- * Bhāgavata-purāṇa VI. 6. 17.
2b) A daughter of Krodhavaśā (Krodhā, Vāyu-purāṇa.), and a wife of Pulaha.*
- * Brahmāṇḍa-purāṇa III. 7. 172; Vāyu-purāṇa 69. 205.
Bhūta (भूत) is a name mentioned in the Mahābhārata (cf. XIV.8.5, XIV.8) and represents one of the many proper names used for people and places. Note: The Mahābhārata (mentioning Bhūta) is a Sanskrit epic poem consisting of 100,000 ślokas (metrical verses) and is over 2000 years old.
The Purana (पुराण, purāṇas) refers to Sanskrit literature preserving ancient India’s vast cultural history, including historical legends, religious ceremonies, various arts and sciences. The eighteen mahapuranas total over 400,000 shlokas (metrical couplets) and date to at least several centuries BCE.
Kosha (encyclopedic lexicons)Source: Google Books: Kalātattvakośa, volume 3
Bhūta (भूत).—Bhūta means any being, sentient, insentient, or divine; creatures in general; a spirit, ghost, an imp, a devil. Other meanings of the term refer to ‘an actual occurence’, ‘a fact’ (bhūtārtha), ‘the past’, ‘past-time’, ‘well-being’, ‘welfare’, and a symbolical expression for the number ‘five’. As singular, the word bhūta means any one of the five elements.
The most popular meaning of bhūta is the whole creation, movable or immovable, and empirical beings therein: “a king who protects the created beings in accordance with the sacred law and smites those worthy of corporal punishment, daily offers (as it were) sacrifices at which hundred thousands (are given as) fees.” (Manusmṛti 8.306)
Kosha (कोश, kośa) refers to Sanskrit lexicons intended to provide additional information regarding technical terms used in religion, philosophy and the various sciences (shastra). The oldest extant thesaurus (kosha) dates to the 4th century AD.
Vyakarana (Sanskrit grammar)Source: Wikisource: A dictionary of Sanskrit grammar
Bhūta (भूत).—lit. what has become or happened. The word is used in books on grammar in the sense of past tense in general, which has been subdivided into (a) unseen past (परोक्षभूत (parokṣabhūta) or लिट् (liṭ)), (b) past, not of today (अनद्यतनभूत (anadyatanabhūta) or लङ् (laṅ)) and (c) past in general (सामान्यभूत (sāmānyabhūta) or लुङ् (luṅ)),cf. भूते (bhūte) P.III.2.84, परोक्षे लिट् (parokṣe liṭ) P.III.2.116 and अनद्यतने लङ् (anadyatane laṅ) P.III.2.111.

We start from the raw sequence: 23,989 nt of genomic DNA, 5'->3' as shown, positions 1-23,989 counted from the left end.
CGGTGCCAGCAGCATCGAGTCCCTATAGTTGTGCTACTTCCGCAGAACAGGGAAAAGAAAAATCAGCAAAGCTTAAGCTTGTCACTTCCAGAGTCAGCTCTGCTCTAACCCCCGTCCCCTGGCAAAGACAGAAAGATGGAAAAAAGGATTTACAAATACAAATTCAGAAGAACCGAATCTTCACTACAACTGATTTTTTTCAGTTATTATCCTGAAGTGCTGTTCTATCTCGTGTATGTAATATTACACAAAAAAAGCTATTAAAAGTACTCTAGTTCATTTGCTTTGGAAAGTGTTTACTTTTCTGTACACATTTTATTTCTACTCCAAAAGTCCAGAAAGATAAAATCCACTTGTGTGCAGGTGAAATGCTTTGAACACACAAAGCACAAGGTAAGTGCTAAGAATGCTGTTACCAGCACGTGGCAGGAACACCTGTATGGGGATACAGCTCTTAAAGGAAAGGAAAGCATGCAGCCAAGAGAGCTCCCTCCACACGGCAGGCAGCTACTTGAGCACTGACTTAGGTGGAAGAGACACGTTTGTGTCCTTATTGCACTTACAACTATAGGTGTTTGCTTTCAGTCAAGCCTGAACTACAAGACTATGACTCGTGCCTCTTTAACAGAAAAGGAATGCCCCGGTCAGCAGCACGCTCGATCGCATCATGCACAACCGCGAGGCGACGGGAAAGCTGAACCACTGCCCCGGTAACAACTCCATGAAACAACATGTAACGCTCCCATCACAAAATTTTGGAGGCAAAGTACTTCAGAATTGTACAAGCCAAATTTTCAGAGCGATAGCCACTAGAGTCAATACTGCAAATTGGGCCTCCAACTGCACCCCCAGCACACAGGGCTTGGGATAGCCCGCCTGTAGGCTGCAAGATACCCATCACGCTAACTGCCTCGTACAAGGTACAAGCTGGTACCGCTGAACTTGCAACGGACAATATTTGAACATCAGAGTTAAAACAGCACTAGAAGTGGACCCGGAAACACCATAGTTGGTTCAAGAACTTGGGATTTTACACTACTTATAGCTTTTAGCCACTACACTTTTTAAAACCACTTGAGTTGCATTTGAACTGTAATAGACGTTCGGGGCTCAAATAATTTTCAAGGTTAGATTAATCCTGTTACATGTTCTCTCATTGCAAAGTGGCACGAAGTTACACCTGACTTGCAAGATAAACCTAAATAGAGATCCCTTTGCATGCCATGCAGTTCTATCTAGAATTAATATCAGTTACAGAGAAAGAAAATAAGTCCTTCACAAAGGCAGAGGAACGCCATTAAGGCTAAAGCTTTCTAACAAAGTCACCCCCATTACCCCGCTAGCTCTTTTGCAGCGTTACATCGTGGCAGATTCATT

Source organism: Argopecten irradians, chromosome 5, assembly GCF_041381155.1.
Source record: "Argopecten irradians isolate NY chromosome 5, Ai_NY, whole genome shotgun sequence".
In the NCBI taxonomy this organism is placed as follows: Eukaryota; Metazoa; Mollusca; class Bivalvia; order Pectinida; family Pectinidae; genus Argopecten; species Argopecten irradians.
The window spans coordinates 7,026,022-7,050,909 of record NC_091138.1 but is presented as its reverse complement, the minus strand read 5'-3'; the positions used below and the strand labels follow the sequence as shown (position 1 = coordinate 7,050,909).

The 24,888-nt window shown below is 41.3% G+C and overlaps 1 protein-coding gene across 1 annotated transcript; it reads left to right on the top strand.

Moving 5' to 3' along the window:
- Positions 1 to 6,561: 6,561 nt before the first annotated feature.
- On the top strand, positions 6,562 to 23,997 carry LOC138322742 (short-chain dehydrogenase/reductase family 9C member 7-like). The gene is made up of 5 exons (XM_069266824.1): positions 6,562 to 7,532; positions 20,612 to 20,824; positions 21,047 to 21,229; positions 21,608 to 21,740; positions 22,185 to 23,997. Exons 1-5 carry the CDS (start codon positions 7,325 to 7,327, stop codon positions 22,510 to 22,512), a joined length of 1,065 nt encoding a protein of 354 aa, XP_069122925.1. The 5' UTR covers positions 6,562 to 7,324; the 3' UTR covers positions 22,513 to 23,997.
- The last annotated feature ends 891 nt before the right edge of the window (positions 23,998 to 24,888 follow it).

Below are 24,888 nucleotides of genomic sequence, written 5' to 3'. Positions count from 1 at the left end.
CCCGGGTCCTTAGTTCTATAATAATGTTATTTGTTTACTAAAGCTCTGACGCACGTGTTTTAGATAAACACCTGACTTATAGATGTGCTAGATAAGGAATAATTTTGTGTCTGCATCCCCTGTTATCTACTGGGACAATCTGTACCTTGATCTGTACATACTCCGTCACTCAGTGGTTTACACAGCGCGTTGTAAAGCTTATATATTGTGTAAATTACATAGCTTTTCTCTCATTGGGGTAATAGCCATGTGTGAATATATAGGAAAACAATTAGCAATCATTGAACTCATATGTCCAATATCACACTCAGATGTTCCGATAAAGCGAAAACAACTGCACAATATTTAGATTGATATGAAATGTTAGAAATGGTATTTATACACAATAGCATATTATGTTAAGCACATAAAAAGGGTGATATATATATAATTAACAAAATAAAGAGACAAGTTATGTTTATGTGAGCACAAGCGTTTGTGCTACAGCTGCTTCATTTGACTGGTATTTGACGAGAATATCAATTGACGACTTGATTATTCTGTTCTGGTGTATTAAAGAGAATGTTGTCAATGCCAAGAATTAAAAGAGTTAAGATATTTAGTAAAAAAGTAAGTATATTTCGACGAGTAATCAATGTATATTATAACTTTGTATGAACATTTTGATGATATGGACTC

Vyakarana (व्याकरण, vyākaraṇa) refers to Sanskrit grammar and represents one of the six additional sciences (vedanga) to be studied along with the Vedas. Vyakarana concerns itself with the rules of Sanskrit grammar and linguistic analysis in order to establish the correct context of words and sentences.
General definition (in Hinduism)Source: WikiPedia: Hinduism
Bhūta : A ghost, imp, goblin. Malignant spirits which haunt cemeteries, lurk in trees, animate dead bodies, and delude and devour human beings.Source: Ashtanga Yoga: Yoga Sutrani Patanjali
bhūta = the five elements; matter
Theravada (major branch of Buddhism)Source: Pali Kanon: Pali Proper Names
1. Bhuta Thera. The son of a very wealthy councillor of Saketa, his last and only child, the others having been devoured by a Yakkha. The child was, therefore, well guarded at his birth, but the Yakkha had meanwhile gone to wait on Vessavana and had not returned. The boy was called Bhuta so that non humans might protect him. He grew up in great luxury, but, like Yasa, having heard the Buddha preach at Saketa, he entered the Order and dwelt on the banks of the Ajakarani, where he attained arahantship. Later, when visiting his relations, he stayed in the Anjanavana. They besought him to remain there, but this he refused to do.
In the time of Siddhattha Buddha he was a brahmin and, seeing the Buddha, he sang his praises in four verses. Fourteen kappas ago he became king four times under the name of Uggata. Thag.vs.518 26; ThagA.i.493ff.
He is probably identical with Parappasadaka Thera of the Apadana. Ap.i.113f.
2. Bhuta. An officer of Parakkamabahu I. He bore the title Bhandarapotthaki, and later came to be called Adhikari. Cv.lxxii.196; lxxiv. 72, 119, 136; lxxv. 196.
3. Bhuta. The son of a householder of Savatthi, his mother being Tissa and his step mother Matta. PvA.82.
Theravāda is a major branch of Buddhism having the the Pali canon (tipitaka) as their canonical literature, which includes the vinaya-pitaka (monastic rules), the sutta-pitaka (Buddhist sermons) and the abhidhamma-pitaka (philosophy and psychology).
Mahayana (major branch of Buddhism)Source: Wisdom Library: Maha Prajnaparamita Sastra
Bhūta (भूत) refers to the “true saṃgha” and represents one of the four types of saṃghas (assemblies) according to the 2nd century Mahāprajñāpāramitāśāstra chapter VI. Accordingly, “what is the true (bhūta) assembly (saṃgha)? The true assembly is that of the śaikṣas and the aśaikṣas who reside in the four fruits (phala) and practice the four paths leading to them”.
Bhūtas, together with other deities constitute the Asuras, according to chapter XLVI.—Accordingly, “great gods such as the Asuras, Kiṃnaras, Gandharvas, Kumbhāndas, Yakṣas, Rakṣasas, Bhūtas, etc., are Asuras, and when their troops increase, those of the Devas decrease. Their power (anubhāva) and their transformations (nirmāṇa) were exercised at will. The Asura destiny is called thus because the Asuras appear at the head of a list; the others, namely, the Kiṃnaras, Gandharvas, Kuṃbhāṇḍas, Yakṣas, Bhūtas, etc. constitute one and the same destiny with them”.